The opening scene of my first novel is set in one of my favourite places on the globe: Kimmeridge Bay on the UK’s south coast. It’s a place that speaks to me of childhood adventures, of scrambling through rock pools and dicing with danger beneath crumbling cliffs in the hope of discovering a fossil or two. Not for nothing do they call this part of the world the Jurassic Coast.
Here’s the book’s opening paragraph:
“A flat beach of rock lit by the distant stars. On the beach a maze of boulders, each awaiting the morning tide. Each boulder was unique, a character in a crowd, and one was a dragon.”
And here’s the place I was thinking about when I wrote it:
Standing between the Kimmeridge cliffs and the choppy waters of the English Channel, it’s easy to imagine the ancient forces that shaped the land hundreds of millions of years ago, and which continue to shape it today. The clearly visible lines of rock strata are the exposed text of history, while the fresh rocks littering the shore’s broken stone shelf remind you to keep one eye on the here-and-now; in Kimmeridge Bay, landslides are all too common.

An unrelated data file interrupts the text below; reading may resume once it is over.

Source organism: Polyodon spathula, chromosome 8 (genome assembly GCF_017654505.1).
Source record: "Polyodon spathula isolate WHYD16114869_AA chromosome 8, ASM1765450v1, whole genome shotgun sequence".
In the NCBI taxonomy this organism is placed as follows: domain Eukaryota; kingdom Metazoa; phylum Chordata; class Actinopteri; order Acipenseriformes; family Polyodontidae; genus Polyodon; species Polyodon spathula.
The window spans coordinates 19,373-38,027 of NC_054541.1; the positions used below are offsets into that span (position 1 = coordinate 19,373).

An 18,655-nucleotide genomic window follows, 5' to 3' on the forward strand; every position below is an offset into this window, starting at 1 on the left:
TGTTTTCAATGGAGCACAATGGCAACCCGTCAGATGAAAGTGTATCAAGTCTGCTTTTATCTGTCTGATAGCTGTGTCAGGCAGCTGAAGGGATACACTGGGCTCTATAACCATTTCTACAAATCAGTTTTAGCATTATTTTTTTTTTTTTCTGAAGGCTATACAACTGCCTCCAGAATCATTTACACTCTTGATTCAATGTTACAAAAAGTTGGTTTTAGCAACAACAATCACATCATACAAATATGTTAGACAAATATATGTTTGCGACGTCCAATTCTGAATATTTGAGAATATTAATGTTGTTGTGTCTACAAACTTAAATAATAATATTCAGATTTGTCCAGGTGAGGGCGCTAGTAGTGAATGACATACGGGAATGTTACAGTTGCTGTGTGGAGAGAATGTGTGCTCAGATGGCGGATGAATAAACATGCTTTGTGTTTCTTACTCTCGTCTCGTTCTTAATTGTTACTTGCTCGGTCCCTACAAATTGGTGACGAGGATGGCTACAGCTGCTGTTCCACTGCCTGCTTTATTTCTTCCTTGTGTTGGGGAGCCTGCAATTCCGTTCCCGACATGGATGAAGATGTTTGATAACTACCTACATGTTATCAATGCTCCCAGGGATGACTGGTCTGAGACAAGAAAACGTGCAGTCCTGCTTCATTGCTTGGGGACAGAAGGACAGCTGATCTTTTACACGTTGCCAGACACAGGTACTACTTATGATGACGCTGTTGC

For an impressionable fellow like me, it was a short leap to populate such a place with mythical creatures. If ever a place was made in which to lay a dragon’s egg, Kimmeridge Bay is it.
In part 2 of this occasional series, I’ll take you up 12,000 feet to the summit of the Plated Mountain. Now where in the world could that be …?